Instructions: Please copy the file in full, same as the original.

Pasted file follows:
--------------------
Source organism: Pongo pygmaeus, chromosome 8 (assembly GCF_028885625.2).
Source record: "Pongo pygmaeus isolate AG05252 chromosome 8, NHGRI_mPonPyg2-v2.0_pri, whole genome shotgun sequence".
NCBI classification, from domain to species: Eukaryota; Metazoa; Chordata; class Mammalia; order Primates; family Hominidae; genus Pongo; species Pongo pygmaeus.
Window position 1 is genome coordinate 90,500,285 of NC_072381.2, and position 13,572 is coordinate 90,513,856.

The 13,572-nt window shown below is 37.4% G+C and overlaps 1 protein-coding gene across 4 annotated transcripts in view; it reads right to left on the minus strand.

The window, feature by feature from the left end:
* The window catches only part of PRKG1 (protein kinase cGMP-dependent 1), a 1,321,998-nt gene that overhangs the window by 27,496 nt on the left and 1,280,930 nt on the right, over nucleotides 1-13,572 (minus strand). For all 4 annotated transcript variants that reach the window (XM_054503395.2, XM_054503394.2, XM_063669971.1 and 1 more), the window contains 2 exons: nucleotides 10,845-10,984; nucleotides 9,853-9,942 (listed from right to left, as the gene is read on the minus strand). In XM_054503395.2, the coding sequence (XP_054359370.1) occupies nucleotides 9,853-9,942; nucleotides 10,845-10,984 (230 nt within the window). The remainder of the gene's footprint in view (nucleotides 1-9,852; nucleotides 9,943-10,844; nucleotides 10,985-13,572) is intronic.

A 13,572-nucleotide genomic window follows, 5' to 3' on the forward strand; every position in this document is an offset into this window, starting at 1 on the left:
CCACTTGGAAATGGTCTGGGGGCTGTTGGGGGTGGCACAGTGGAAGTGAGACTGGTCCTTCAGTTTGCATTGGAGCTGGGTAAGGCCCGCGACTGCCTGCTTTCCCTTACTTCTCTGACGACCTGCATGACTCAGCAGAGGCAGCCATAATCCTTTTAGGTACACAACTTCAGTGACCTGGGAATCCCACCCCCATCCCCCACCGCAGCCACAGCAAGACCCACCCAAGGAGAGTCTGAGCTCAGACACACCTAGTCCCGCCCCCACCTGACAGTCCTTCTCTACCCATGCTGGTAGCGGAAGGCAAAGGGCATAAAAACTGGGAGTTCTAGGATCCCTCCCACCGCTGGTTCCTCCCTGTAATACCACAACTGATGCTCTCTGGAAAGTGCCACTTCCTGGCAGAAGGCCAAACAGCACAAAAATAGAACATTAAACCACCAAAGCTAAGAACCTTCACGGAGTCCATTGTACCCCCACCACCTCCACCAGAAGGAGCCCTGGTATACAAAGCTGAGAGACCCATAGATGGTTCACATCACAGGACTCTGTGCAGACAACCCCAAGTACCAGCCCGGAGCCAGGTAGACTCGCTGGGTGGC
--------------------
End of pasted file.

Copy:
Source organism: Pongo pygmaeus, chromosome 8 (assembly GCF_028885625.2).
Source record: "Pongo pygmaeus isolate AG05252 chromosome 8, NHGRI_mPonPyg2-v2.0_pri, whole genome shotgun sequence".
NCBI classification, from domain to species: Eukaryota; Metazoa; Chordata; class Mammalia; order Primates; family Hominidae; genus Pongo; species Pongo pygmaeus.
Window position 1 is genome coordinate 90,500,285 of NC_072381.2, and position 13,572 is coordinate 90,513,856.

The 13,572-nt window shown below is 37.4% G+C and overlaps 1 protein-coding gene across 4 annotated transcripts in view; it reads right to left on the minus strand.

The window, feature by feature from the left end:
* The window catches only part of PRKG1 (protein kinase cGMP-dependent 1), a 1,321,998-nt gene that overhangs the window by 27,496 nt on the left and 1,280,930 nt on the right, over nucleotides 1-13,572 (minus strand). For all 4 annotated transcript variants that reach the window (XM_054503395.2, XM_054503394.2, XM_063669971.1 and 1 more), the window contains 2 exons: nucleotides 10,845-10,984; nucleotides 9,853-9,942 (listed from right to left, as the gene is read on the minus strand). In XM_054503395.2, the coding sequence (XP_054359370.1) occupies nucleotides 9,853-9,942; nucleotides 10,845-10,984 (230 nt within the window). The remainder of the gene's footprint in view (nucleotides 1-9,852; nucleotides 9,943-10,844; nucleotides 10,985-13,572) is intronic.

A 13,572-nucleotide genomic window follows, 5' to 3' on the forward strand; every position in this document is an offset into this window, starting at 1 on the left:
CCACTTGGAAATGGTCTGGGGGCTGTTGGGGGTGGCACAGTGGAAGTGAGACTGGTCCTTCAGTTTGCATTGGAGCTGGGTAAGGCCCGCGACTGCCTGCTTTCCCTTACTTCTCTGACGACCTGCATGACTCAGCAGAGGCAGCCATAATCCTTTTAGGTACACAACTTCAGTGACCTGGGAATCCCACCCCCATCCCCCACCGCAGCCACAGCAAGACCCACCCAAGGAGAGTCTGAGCTCAGACACACCTAGTCCCGCCCCCACCTGACAGTCCTTCTCTACCCATGCTGGTAGCGGAAGGCAAAGGGCATAAAAACTGGGAGTTCTAGGATCCCTCCCACCGCTGGTTCCTCCCTGTAATACCACAACTGATGCTCTCTGGAAAGTGCCACTTCCTGGCAGAAGGCCAAACAGCACAAAAATAGAACATTAAACCACCAAAGCTAAGAACCTTCACGGAGTCCATTGTACCCCCACCACCTCCACCAGAAGGAGCCCTGGTATACAAAGCTGAGAGACCCATAGATGGTTCACATCACAGGACTCTGTGCAGACAACCCCAAGTACCAGCCCGGAGCCAGGTAGACTCGCTGGGTGGC